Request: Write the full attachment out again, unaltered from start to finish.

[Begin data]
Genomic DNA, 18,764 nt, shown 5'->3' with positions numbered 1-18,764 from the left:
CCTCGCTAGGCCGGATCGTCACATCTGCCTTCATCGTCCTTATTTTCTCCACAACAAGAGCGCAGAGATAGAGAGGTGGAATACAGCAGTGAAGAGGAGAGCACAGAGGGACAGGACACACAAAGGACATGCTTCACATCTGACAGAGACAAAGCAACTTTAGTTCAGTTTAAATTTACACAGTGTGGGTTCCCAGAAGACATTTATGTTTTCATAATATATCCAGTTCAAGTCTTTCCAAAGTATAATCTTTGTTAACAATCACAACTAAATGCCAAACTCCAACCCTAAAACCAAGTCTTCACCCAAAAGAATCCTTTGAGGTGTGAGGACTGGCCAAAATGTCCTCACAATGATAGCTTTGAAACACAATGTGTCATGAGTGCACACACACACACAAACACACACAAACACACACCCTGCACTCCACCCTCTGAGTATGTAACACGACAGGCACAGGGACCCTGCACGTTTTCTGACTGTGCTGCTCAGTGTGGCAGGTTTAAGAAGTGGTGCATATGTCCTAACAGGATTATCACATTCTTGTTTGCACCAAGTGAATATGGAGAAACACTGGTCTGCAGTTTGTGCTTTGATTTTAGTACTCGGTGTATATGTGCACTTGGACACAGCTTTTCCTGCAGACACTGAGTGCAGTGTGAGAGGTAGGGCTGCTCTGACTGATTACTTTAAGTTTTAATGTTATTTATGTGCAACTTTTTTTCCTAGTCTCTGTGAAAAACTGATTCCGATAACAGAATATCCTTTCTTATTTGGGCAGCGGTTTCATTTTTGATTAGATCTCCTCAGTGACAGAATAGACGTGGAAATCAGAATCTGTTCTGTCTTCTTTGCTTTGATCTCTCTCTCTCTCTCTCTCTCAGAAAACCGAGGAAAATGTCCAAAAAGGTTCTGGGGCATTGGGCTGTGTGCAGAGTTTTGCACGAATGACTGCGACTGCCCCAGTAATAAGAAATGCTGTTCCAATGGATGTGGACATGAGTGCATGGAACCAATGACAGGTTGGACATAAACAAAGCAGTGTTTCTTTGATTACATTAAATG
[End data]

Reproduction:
Genomic DNA, 18,764 nt, shown 5'->3' with positions numbered 1-18,764 from the left:
CCTCGCTAGGCCGGATCGTCACATCTGCCTTCATCGTCCTTATTTTCTCCACAACAAGAGCGCAGAGATAGAGAGGTGGAATACAGCAGTGAAGAGGAGAGCACAGAGGGACAGGACACACAAAGGACATGCTTCACATCTGACAGAGACAAAGCAACTTTAGTTCAGTTTAAATTTACACAGTGTGGGTTCCCAGAAGACATTTATGTTTTCATAATATATCCAGTTCAAGTCTTTCCAAAGTATAATCTTTGTTAACAATCACAACTAAATGCCAAACTCCAACCCTAAAACCAAGTCTTCACCCAAAAGAATCCTTTGAGGTGTGAGGACTGGCCAAAATGTCCTCACAATGATAGCTTTGAAACACAATGTGTCATGAGTGCACACACACACACAAACACACACAAACACACACCCTGCACTCCACCCTCTGAGTATGTAACACGACAGGCACAGGGACCCTGCACGTTTTCTGACTGTGCTGCTCAGTGTGGCAGGTTTAAGAAGTGGTGCATATGTCCTAACAGGATTATCACATTCTTGTTTGCACCAAGTGAATATGGAGAAACACTGGTCTGCAGTTTGTGCTTTGATTTTAGTACTCGGTGTATATGTGCACTTGGACACAGCTTTTCCTGCAGACACTGAGTGCAGTGTGAGAGGTAGGGCTGCTCTGACTGATTACTTTAAGTTTTAATGTTATTTATGTGCAACTTTTTTTCCTAGTCTCTGTGAAAAACTGATTCCGATAACAGAATATCCTTTCTTATTTGGGCAGCGGTTTCATTTTTGATTAGATCTCCTCAGTGACAGAATAGACGTGGAAATCAGAATCTGTTCTGTCTTCTTTGCTTTGATCTCTCTCTCTCTCTCTCTCTCAGAAAACCGAGGAAAATGTCCAAAAAGGTTCTGGGGCATTGGGCTGTGTGCAGAGTTTTGCACGAATGACTGCGACTGCCCCAGTAATAAGAAATGCTGTTCCAATGGATGTGGACATGAGTGCATGGAACCAATGACAGGTTGGACATAAACAAAGCAGTGTTTCTTTGATTACATTAAATG